Floral Notes and Bardo: This Has Never Happened Before, Again

By Travis Newbill Floral Notes and Bardo: The Creative Chronicles of a Shambhala Mountain Resident is a daily feature on the SMC blog in which a member of our staff/community shares his experience of existing as part of Shambhala Mountain Center. The past couple of mornings, posted up at the torri gate — guarding the entrance!  Pretty much just sitting there, in my Kasung uniform — which doesn’t fit me so well.  Heather brought me breakfast.  Meditating.  Enjoying the bird songs, blue sky, trees in the breeze, chipmunks.  Sakyong comes running by with his crew.  I stand and salute. We’re hosting Scorpion Seal VI, which means high practitioners are all over the place.  It’s very cool to be in the midst of them.  Their presence, practice, creates a heightened atmosphere.  The sounds of their rituals echo throughout the valley.  Smoke from ceremony, chanting, warrior cries. Shenpen, Sensei is among them.  Yesterday she glided over to me and offered me a piece of chocolate, then with big bright whole-being smile, asked if I’d help uplift (clean) a small corner …

Floral Notes and Bardo: Down the Hill, Down the Road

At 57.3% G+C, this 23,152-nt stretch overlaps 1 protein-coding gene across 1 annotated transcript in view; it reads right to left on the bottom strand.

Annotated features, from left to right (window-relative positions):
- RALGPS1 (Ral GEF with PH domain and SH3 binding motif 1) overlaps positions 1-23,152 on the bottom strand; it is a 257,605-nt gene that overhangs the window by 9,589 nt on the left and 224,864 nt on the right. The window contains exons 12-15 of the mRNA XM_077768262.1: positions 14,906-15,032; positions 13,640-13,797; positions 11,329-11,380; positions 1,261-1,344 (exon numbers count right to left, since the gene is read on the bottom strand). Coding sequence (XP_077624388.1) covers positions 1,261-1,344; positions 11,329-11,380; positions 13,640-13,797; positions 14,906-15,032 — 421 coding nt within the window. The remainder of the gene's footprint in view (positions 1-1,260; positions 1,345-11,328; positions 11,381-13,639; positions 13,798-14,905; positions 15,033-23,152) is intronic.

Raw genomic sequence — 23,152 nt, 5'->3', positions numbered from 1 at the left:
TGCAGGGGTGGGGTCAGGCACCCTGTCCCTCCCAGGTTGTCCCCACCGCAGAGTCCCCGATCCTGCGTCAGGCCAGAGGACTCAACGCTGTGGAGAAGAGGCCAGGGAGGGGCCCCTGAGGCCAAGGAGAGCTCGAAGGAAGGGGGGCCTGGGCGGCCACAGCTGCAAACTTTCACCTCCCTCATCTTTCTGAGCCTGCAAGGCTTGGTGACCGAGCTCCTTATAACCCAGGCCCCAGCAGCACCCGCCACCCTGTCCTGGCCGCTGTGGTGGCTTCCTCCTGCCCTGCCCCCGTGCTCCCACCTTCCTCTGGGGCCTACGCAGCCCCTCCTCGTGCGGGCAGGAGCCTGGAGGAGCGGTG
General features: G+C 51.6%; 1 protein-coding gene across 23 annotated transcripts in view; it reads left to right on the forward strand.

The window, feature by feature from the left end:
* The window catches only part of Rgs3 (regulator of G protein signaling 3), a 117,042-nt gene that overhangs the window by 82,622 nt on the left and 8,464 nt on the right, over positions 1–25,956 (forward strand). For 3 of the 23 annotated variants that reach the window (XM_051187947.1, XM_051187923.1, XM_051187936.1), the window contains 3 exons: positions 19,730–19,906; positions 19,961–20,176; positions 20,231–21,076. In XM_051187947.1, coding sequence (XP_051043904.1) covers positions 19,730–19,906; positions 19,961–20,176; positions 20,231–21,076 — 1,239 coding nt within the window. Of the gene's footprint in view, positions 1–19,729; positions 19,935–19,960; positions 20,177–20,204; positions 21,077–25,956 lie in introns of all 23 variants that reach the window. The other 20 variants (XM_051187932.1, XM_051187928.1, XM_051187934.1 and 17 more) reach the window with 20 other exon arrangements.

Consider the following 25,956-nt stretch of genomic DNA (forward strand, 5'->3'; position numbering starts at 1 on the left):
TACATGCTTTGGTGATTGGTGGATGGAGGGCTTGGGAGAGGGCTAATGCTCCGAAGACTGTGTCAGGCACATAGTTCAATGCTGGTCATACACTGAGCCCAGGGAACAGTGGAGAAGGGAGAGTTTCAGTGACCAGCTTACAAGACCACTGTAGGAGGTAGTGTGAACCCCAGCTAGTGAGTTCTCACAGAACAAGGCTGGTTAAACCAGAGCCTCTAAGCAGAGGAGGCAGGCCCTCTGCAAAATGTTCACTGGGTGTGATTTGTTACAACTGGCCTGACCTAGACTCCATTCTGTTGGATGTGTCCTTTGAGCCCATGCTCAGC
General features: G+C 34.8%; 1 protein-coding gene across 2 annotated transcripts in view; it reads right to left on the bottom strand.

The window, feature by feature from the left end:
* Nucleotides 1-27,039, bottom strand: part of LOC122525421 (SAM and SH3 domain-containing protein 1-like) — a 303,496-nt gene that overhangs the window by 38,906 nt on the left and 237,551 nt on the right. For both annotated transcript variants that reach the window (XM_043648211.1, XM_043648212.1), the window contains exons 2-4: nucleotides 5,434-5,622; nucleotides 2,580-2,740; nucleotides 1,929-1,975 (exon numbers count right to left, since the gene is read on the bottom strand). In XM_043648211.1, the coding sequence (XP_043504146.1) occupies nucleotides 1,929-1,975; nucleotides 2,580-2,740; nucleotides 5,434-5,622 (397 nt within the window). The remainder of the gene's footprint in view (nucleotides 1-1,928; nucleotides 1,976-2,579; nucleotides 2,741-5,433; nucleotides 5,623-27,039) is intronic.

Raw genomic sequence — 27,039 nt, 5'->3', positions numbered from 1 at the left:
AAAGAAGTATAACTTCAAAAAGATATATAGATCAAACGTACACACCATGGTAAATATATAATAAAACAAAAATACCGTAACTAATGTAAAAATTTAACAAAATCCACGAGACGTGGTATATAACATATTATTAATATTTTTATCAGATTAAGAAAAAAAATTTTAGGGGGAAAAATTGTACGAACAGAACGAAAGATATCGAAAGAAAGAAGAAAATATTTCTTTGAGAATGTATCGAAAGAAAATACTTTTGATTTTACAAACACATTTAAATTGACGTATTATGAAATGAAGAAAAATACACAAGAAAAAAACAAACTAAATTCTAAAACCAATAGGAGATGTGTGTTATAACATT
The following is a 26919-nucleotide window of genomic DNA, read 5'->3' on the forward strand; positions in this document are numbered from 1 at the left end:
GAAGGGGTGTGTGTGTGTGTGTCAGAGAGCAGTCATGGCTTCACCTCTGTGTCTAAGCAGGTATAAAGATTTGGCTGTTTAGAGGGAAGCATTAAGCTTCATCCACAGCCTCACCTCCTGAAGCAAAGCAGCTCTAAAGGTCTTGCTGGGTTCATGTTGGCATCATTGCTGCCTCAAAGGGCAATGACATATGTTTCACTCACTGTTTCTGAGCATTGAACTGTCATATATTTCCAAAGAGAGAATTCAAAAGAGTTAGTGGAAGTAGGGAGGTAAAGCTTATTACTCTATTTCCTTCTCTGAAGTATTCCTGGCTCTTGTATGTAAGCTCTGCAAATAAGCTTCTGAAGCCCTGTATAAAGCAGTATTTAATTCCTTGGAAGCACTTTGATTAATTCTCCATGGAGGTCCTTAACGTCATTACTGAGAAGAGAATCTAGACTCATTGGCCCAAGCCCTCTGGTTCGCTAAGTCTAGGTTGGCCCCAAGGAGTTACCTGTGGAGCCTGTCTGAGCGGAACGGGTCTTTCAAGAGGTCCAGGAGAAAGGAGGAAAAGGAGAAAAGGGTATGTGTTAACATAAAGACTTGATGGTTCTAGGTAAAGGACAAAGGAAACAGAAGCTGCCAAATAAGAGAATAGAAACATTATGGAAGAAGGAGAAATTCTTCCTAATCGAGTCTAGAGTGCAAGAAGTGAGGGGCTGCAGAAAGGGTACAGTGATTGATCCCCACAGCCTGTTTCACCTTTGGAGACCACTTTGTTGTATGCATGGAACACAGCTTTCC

By Travis Newbill Floral Notes and Bardo: The Creative Chronicles of a Shambhala Mountain Resident is a daily feature on the SMC blog in which a member of our staff/community shares his experience of existing as part of Shambhala Mountain Center. A group of us piled in the car on Friday, headed down to Boulder.  Rolling down the hill in the sunshine, it was reminiscent of heading to music festivals in the summertime with my old friends. Photo by Paul Bennett We were headed down for a Shambhala program with the Sakyong, Acharya Asreal, and Shastri Ethan Nichtern (my main dharma-teacher-homie from New York City — so cool to connect with him, eat falafel with him, in Colorado!).  Great line-up! A few of us stayed at Marpa House, which is a residential Shambhala-Buddhist co-op sort of place in Boulder.  It felt amazing in there.  I felt quickly that Marpa House will be the next place that I live.  After a couple more years at SMC, after I graduate from Sacred World Assembly, I’ll move to Marpa …